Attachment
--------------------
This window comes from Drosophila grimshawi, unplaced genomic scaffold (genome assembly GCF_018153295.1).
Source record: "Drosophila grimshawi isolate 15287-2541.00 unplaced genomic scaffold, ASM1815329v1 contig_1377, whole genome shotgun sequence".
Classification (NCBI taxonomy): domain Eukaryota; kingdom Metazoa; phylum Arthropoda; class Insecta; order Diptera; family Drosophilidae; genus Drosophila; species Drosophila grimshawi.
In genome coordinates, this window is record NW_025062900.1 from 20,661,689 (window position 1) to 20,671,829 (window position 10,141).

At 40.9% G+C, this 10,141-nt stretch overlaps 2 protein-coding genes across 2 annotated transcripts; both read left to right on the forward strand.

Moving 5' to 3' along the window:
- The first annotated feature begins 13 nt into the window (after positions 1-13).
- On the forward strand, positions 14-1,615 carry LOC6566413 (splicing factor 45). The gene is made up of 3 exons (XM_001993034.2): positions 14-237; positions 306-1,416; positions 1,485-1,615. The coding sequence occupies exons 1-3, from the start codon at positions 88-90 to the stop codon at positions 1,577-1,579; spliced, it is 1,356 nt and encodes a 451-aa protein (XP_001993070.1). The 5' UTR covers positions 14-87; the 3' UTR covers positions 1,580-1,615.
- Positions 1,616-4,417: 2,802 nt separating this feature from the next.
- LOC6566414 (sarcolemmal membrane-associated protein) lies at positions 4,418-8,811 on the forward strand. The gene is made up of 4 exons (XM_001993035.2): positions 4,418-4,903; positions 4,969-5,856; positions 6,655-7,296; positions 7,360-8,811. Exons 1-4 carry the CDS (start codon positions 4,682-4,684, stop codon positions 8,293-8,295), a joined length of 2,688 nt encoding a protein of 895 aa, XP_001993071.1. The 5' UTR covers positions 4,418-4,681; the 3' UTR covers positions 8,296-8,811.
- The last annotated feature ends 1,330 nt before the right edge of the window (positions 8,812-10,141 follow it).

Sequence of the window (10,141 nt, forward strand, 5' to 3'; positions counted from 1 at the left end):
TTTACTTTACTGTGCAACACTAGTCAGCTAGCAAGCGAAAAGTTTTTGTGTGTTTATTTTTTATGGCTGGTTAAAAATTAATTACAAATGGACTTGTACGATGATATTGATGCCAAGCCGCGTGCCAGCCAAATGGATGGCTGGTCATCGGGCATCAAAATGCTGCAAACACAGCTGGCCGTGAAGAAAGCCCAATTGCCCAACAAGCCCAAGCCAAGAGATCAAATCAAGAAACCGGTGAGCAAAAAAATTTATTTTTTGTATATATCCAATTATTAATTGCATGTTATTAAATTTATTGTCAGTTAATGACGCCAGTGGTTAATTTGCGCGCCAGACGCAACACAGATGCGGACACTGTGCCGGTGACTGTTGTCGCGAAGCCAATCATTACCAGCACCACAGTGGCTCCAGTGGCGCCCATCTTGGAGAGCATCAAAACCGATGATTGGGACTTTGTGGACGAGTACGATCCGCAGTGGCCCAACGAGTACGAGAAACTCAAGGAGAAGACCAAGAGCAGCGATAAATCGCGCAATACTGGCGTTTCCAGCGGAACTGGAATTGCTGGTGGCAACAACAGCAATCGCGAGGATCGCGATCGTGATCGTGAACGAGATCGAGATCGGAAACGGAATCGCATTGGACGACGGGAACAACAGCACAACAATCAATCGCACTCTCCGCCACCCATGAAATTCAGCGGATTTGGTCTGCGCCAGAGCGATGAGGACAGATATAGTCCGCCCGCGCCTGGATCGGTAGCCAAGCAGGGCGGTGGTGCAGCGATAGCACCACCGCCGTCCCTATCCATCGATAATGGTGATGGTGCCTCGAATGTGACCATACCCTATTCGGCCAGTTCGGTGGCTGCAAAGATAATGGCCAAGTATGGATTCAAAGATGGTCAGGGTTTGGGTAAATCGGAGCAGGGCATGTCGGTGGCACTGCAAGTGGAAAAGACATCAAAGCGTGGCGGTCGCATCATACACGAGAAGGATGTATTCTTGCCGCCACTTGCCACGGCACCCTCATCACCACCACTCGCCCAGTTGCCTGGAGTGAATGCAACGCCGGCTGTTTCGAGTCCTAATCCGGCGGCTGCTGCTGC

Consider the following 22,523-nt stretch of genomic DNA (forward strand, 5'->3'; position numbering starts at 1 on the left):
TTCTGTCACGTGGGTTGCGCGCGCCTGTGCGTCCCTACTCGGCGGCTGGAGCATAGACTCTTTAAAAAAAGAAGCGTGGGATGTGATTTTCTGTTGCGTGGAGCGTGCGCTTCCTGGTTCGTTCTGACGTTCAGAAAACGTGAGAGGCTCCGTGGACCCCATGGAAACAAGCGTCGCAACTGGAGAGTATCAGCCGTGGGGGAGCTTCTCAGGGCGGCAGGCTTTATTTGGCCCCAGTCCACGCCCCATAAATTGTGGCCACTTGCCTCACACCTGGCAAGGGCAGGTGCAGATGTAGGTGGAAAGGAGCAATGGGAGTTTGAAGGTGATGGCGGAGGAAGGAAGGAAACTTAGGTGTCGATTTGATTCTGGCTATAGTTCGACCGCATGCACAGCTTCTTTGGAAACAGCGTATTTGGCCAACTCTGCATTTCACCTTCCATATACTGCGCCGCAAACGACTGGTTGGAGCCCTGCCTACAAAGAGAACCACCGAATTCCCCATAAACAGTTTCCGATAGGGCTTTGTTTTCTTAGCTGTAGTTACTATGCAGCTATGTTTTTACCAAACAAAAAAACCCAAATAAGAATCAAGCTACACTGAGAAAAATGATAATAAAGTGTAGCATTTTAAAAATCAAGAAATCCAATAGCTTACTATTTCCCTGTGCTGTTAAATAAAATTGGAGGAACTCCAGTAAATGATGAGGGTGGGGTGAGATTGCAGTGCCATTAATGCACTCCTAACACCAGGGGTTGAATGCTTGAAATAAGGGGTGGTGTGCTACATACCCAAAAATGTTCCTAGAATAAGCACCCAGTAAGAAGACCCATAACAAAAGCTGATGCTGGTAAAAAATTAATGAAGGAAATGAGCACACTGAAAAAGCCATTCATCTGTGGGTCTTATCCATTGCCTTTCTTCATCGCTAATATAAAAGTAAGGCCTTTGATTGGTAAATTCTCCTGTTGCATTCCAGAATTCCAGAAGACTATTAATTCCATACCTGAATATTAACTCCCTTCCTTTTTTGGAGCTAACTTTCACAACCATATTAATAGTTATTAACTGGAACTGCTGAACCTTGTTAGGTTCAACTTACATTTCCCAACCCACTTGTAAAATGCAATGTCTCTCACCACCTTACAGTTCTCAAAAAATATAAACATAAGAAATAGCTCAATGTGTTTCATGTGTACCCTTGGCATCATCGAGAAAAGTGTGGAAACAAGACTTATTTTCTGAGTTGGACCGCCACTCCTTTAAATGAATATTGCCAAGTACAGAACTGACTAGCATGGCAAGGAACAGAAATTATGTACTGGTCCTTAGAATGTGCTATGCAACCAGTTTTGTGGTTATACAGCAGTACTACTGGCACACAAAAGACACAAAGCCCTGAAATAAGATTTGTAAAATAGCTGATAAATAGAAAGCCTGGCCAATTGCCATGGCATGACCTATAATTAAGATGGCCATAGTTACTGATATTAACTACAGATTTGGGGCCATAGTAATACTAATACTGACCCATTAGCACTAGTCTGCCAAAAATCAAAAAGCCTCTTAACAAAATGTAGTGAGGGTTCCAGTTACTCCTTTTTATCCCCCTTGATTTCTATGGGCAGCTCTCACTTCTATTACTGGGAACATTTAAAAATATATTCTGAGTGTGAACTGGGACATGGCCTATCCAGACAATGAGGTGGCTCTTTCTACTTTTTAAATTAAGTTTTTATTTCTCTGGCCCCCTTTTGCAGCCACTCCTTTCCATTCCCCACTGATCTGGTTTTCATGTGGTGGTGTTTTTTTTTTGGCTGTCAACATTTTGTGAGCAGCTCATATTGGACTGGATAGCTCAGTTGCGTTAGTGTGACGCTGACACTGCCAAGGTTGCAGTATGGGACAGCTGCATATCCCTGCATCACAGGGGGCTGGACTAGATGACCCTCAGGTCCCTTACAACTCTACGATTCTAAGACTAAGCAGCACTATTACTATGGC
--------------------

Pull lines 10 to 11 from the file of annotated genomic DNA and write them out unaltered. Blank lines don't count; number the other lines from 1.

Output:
- LOC6566414 (sarcolemmal membrane-associated protein) lies at positions 4,418-8,811 on the forward strand. The gene is made up of 4 exons (XM_001993035.2): positions 4,418-4,903; positions 4,969-5,856; positions 6,655-7,296; positions 7,360-8,811. Exons 1-4 carry the CDS (start codon positions 4,682-4,684, stop codon positions 8,293-8,295), a joined length of 2,688 nt encoding a protein of 895 aa, XP_001993071.1. The 5' UTR covers positions 4,418-4,681; the 3' UTR covers positions 8,296-8,811.
- The last annotated feature ends 1,330 nt before the right edge of the window (positions 8,812-10,141 follow it).